Book 2 in Sandra Orchard’s Serena Jones Mysteries series set in St. Louis, USA, Another Day, Another Dali, will be an October 2016 release from Revell Publishing.

Kara Isaac's contemporary romantic comedy set in England, Can't Help Falling, will be an October 2016 release from Howard Books.

Lisa Harris' romantic suspense, Desert Secrets, will be a February 2017 release from Love Inspired Suspense.

Lisa Harris' romantic suspense, Pursued, will be an April 2017 release from Revell.

Patricia Beal's debut contemporary women’s fiction set in Germany and in the United States, A Season to Dance, will be a May 2017 release from Bling! Romance / Lighthouse Publishing of the Carolinas.

To find more International Christian Fiction books, please visit our 2013 - 2016 Book Releases page and Backlist Titles.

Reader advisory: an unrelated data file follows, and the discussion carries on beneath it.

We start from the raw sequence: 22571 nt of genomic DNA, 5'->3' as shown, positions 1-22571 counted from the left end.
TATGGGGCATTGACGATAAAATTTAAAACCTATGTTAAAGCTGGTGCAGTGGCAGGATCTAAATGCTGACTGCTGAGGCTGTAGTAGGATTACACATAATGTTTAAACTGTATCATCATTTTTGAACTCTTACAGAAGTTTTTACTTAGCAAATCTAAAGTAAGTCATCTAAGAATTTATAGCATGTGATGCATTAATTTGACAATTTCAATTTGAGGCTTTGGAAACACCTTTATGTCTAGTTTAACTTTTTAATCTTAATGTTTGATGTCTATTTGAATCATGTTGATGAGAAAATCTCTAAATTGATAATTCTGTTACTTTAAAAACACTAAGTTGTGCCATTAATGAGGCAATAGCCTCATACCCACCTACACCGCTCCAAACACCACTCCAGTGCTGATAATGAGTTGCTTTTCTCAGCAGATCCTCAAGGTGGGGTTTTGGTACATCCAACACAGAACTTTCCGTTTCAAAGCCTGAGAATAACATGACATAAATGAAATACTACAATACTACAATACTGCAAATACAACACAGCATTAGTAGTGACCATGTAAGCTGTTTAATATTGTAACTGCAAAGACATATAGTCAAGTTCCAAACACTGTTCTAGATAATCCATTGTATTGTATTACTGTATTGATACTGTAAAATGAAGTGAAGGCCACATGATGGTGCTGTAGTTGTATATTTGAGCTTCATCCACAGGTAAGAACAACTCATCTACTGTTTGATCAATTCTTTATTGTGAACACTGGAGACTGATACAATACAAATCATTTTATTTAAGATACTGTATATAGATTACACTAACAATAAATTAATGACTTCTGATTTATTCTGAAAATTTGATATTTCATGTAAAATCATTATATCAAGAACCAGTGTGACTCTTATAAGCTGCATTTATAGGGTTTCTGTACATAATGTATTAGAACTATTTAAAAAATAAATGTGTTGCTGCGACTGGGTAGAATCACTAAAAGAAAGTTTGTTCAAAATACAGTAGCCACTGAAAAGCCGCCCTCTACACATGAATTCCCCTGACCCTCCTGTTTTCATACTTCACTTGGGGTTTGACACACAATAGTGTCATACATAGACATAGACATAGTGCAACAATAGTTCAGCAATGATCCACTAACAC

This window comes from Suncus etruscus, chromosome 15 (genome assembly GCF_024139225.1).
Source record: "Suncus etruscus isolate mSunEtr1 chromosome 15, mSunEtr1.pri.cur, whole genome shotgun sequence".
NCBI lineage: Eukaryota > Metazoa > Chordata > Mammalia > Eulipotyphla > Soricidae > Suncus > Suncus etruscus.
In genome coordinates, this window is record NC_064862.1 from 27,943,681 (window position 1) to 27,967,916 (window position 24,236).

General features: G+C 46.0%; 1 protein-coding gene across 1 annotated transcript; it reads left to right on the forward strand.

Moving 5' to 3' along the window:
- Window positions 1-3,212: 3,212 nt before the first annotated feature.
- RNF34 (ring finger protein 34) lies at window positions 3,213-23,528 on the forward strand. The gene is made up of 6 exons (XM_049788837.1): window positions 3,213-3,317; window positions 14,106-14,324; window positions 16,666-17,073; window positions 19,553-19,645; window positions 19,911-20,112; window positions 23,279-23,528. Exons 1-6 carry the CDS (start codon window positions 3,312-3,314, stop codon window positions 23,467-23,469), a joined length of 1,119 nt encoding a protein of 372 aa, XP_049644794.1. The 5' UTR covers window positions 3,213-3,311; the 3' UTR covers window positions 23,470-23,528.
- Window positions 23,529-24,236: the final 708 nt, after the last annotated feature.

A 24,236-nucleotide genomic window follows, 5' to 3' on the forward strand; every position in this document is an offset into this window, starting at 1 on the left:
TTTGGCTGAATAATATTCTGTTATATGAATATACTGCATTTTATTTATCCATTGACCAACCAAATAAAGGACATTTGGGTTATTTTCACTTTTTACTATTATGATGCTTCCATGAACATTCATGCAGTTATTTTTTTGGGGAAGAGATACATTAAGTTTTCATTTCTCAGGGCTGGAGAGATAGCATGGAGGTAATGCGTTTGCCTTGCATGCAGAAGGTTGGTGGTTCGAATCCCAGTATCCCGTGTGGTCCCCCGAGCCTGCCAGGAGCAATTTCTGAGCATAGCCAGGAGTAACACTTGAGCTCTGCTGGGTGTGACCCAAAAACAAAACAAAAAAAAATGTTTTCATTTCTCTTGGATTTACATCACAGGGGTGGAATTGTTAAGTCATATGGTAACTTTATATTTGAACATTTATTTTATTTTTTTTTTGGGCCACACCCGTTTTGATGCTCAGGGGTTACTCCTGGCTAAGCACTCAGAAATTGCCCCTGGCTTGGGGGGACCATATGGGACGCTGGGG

Friday, August 19, 2016

Bitter? Or Better?~ by Shirley Corder

"Don't call me Naomi (pleasant)," Naomi said sharply. "Call me Mara (bitter)."

For those of you who don't know this lady well, you'll find her story in the book of Ruth in the Old Testament.

Naomi's husband, Elimelech, took her and their two sickly sons, away from Bethlehem to the country of Moab. While living there, first Naomi's husband died, then both her sons. 

Naomi eventually returned to Bethlehem accompanied by Ruth, her daughter-in-law, the one after whom the Bible book is named.

I found it intriguing that the book was called Ruth. After all, the opening verse, Ruth 1:1, mentions Naomi. Ruth only enters the picture years later. And the story ends with Naomi as she receives her newborn grandson. In between we have the tender love story of two unlikely characters. 

We have Ruth, the Moabitess, a widow whose only means of an income involved walking behind the reapers in the fields, picking up the stalks they dropped on the ground. And we have Boaz, a rich landowner considerably older than Ruth, who was highly esteemed in the little town of Bethlehem. The couple fall in love and . . . but you must read it for yourself! It's a lovely story.